Exhibit HPL001: The Luck of Eden Hall
Much is made of H. P. Lovecraft's ardent materialist skepticism and atheism. It was a defining element for the man. Personally, one of the great "what if's" of Lovecraft's life, in my opinion, revolves around the debunking book on superstition that Lovecraft was writing for Harry Houdini, an item we will perhaps return to in the future. But while Lovecraft may have rejected the supernatural, it doesn't mean he couldn't have a bit of magical lore in his family background.
In March 1934, Lovecraft wrote a letter to one of his regular correspondents Robert Barlow, who would go on to be an anthropologist of Mesoamerica, specializing in rare Nahuatl texts and Aztec hieroglyphic writing. In this letter, Lovecraft discusses his genealogy, including ties to the Musgrave family. While Lovecraft regularly discussed his genealogy (including jokingly producing Roman and other ancestors to satisfy his historical interests), in this case he went into the specifics of an unusual item associated with the Musgrave family: The Luck of Eden Hall. As Lovecraft put it himself:
“This is the legend of Eden Hall in Cumberland, seat of the family until quite recent times. It is given erroneously in a German poem by Uhland and thence paraphrased in a verse of Longfellow’s – but the original version of the tale is as follows: A drinking-glass was stolen by a Musgrave from the fairies, who thereafter made futile attempts to recover it. In the end, the fairies pronounced the following prophecy – indicating that disaster would overtake the house of Musgrave unless the glass was kept intact:Selected Letters: 1932 – 1934. Volume IV. Edited by August Derleth and James Turner. Arkham House, Sauk City, Wisconsin p. 392, Letter 692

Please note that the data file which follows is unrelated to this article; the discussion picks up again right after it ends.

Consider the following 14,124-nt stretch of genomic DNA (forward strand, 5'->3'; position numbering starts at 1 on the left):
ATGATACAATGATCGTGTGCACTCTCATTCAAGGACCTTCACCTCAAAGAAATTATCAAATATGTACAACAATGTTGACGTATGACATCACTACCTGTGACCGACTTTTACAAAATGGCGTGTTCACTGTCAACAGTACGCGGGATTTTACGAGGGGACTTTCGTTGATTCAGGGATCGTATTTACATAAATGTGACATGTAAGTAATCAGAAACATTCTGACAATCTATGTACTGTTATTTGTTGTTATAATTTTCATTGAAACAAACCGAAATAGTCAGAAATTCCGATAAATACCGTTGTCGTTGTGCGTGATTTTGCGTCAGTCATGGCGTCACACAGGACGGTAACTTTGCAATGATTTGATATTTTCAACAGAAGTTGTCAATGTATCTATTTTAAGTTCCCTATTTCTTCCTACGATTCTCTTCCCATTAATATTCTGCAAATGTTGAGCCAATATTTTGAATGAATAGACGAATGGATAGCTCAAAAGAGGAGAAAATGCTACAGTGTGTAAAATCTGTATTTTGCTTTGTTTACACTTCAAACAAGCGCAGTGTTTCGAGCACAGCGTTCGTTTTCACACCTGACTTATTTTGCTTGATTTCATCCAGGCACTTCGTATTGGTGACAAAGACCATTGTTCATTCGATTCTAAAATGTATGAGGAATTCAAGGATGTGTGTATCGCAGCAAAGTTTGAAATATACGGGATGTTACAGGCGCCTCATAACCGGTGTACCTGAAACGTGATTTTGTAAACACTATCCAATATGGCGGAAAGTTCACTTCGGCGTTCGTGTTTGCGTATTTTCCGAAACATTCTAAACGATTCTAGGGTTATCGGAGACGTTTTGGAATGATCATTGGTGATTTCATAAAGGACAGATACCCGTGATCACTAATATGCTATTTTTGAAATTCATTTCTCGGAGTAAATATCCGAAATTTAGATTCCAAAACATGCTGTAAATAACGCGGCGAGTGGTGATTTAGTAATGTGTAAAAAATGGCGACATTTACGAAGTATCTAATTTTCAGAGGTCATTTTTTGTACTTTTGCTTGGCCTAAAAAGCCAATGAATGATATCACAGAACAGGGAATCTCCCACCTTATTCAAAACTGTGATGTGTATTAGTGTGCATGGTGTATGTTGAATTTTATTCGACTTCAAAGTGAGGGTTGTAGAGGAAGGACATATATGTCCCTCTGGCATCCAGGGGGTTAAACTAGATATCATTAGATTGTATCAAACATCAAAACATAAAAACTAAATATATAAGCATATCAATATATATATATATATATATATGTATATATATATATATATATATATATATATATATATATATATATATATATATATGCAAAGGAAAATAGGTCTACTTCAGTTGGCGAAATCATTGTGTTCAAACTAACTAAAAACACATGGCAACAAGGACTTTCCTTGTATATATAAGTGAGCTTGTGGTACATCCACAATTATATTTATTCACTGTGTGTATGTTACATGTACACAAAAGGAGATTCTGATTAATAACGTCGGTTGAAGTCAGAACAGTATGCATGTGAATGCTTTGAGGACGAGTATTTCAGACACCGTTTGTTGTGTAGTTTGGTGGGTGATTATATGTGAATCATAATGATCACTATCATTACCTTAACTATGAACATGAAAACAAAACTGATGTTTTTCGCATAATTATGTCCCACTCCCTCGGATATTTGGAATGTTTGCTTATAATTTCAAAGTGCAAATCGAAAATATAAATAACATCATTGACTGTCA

‘If the glass either break or fall
Farewell to the luck of Eden Hall’
In the family there actually existed an old glass, supposed to be the one of the legend, which was guarded with the most extreme care. Upon the breaking up of the estate and the sale of Eden Hall after the World War, this glass was placed in the South Kensington Museum, London. I hope no one will smash it, since that would doubtless bring me some sort of evil through my Musgrave side!”
More extensive versions of the story note that the cup was found by one or more humans, possibly by a servant, who disturbed a group of fairies partying near a well. As the fairies fled, one of them (in at least one version, the Queen of the Fairies) uttered the curse.
The drawing at the top of the page appeared in the Halloween entry of Chamber's Book of Days (1869)
While not an actual magical fairie cup, the Luck of Eden Hall nonetheless has an impressive pedigree. In reality the cup is an ornate gilded and enameled drinking cup made in Syria in the thirteenth century. It seems to have left the Middle East not long after that date, as a custom case was made for it, likely in fourteenth-century France. While the manner in which it reached England is uncertain, returning participants in one of the later Crusades seems a possible option. It is not the only legend of a fairie cup, nor the only supposedly fairie item, ranging from elaborate luxury goods to "elfshot" interpretations for prehistoric projectile points.
It was clearly very carefully curated, only brought out of its case for special occasions, though there are family accounts of ancestors throwing it into the air as if to tempt fate. It can be traced back in the Musgrave family to at least a published mention of it in 1791.
While the Hall was demolished in 1934, the cup exists intact to this day in the Victoria & Albert Museum. The cup was loaned to the museum in 1926, and would later become a permanent part of the museum collection in 1956.
You can learn more about the Luck, as well as see recent color photographic images, at the Victoria & Albert Museum page on the Luck. A modern Musgrave discusses the legend here.